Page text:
Friday, April 3, 2009

Doug Spata's Classical Playlist (Part 2)

Here's the second half of my top ten:

6. 'Cello Suite #1 by J.S. Bach. Now, I'm not a huge Bach fan. I find most of his music too pedantic - it's like listening to someone solve a math problem - and when it comes to the Baroque era, I gravitate toward the Italians. If given my choice of Bachs, I will side, without hesitation, with C.P.E. That said, the first 'Cello Suite is something I can really get behind, because there's a real playfulness and room for expression among all the mechanical gears and levers of the piece. My favorite parts are the remarkable Prelude, with its propulsive push and pull, and the set of minuets in the middle, which I have nicknamed "Betty" and "Veronica" (the first is bright and happy, the second is dark and sultry). The thing that impresses me the most, though, is how perfectly executed the piece is. Every note that Bach chose is perfect in its placement, making the unaccompanied 'cello line simultaneously melodic and harmonic. Then it transcends both and achieves a deliciously expressive musicality. The interpretation options are infinite.

7. Short Ride on a Fast Machine by John Adams. Way back in the 1700's the stuff we call "classical" music was synonymous with "popular" music. Over time, though, a distinction has developed and the "classical" tradition has become associated with elitism while "popular" music is for everyday folks to enjoy. The rift reached its zenith in the 1950's when blues-based music became the dominant popular form and Arnold Schoenberg's 12-tone composition technique became the favored style for classical composers. This dissonant style is hard to listen to and largely alienated audiences, making "classical" music more unpopular than ever. There were attempts to reconcile the two worlds, but to no avail. Then came John Adams and his "Short Ride on a Fast Machine:" tonal, consonant, uplifting, and fun. Written for the concert hall, but sounding like a film score. Minimalist music had been around a while, but Adams gave us something that was new and cutting-edge and still understandable to the untrained ear. My sincerest hope is that modern composers continue to create approachable works and draw larger audiences to concert halls and I feel that in time, history will credit "Short Ride" as a turning point in the re-popularization of classical music.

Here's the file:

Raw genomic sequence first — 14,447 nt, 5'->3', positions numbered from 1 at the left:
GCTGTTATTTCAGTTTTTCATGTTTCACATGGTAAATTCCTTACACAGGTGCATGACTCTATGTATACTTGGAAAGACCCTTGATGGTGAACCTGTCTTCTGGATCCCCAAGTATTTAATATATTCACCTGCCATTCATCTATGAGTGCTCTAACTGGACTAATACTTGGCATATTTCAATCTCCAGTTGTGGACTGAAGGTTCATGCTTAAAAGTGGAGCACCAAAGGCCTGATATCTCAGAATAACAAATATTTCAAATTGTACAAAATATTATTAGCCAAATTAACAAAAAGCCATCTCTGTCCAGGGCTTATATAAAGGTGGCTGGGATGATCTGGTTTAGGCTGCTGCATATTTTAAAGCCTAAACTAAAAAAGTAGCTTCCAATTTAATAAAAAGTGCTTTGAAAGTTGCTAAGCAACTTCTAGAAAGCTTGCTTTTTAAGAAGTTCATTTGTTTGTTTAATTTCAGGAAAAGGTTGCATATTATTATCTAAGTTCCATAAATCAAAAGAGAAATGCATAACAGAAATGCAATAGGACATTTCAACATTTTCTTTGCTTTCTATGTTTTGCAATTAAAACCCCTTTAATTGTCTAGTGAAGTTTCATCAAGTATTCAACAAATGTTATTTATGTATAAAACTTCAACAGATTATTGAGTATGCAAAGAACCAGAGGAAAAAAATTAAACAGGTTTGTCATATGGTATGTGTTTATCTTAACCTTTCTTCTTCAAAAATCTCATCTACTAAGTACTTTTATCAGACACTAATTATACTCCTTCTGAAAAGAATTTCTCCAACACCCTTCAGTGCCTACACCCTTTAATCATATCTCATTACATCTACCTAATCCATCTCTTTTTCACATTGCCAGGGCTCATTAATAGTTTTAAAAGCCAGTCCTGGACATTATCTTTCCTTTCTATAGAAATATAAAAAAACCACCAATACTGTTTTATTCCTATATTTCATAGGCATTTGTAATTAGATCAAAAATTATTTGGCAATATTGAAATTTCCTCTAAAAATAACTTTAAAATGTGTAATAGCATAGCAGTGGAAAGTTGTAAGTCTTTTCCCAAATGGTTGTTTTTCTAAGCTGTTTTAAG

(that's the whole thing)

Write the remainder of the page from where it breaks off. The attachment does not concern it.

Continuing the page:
8. Symphony No. 7, "Leningrad" by Dmitri Shostakovich. This symphony was the soundtrack to my Junior year in college. It opens with broad chords, like a sunrise over St. Petersburg. Then the trouble starts. A funny little march tune in the flutes. It grows slowly, getting closer and closer and as it approaches, it gets more worriesome. Before you know it, the troops are upon us with terrifying force. That harmless little tune has become, brutal, unforgiving, and destructive. Air raid sirens howl in the violins, bombs explode all around, and machine guns rattle away in the percussion section. When it's all over, the city is a crumbling ruin and death is all around. Shostakovich had originally intended to depict the siege of Leningrad in one movement, but later decided to expand it into a four-movement work. These later movements expound on his ideas and offer hope for the rebuilding of the city. The best part, in my mind, is the subversive nature of the piece. Shostakovich told Russian censors that he was depicting the Nazi invasion of the city, but secretly felt that it was the communists who had destroyed St. Petersburg from the inside, long before Hitler's army showed up.

9. The Planets by Gustav Holst. Such a great tone poem - each movement expresses the character of a mythological god or titan for which a planet is named. The style of each movement is pitch-perfect and the vibrant and colorful orchestrations are really exciting. My favorite parts are (in order) Mercury, Mars, and Jupiter. Mercury whizzes by in a flash of colors and crazy polytonality, the lopsided, relentless march of Mars is truly scary (and often copied - it's a touchstone for tons of movie music) and Jupiter, "the bringer of jolity," is full of joy and is tempered with just a touch of wistful sadness. The other movements are pretty great too, from the broad solo horn that opens Venus to the clamoring chimes of Uranus to the spooky chorus in Neptune. The whole work is so consistently excellent that it never fails to impress. It's also really fun to play.

10. Prelude to the Afternoon of a Faun by Claude Debussy. The piece that defines the entire "impressionist" movement, this luminous one-movement work is like a snow globe - a miniature, self-contained fantasy world. The simple augmented scale that opens the piece leads to incandescent harp runs, glowing horns, and wistful, lazy melodies that waft throughout on a cool breeze of violin harmonics. The orchestration is an integral element in the piece, everything in soft edges that just don't translate in a reduction. Also, this prelude is unmistakably Debussy - no one else could have created it and it remains a singular musical achievement.

So that's my top ten. I should note that I limited myself to one piece per composer - otherwise you'd see The Firebird, Mozart's Piano Concerto #20, La Mer, and many others. Hope you enjoyed!

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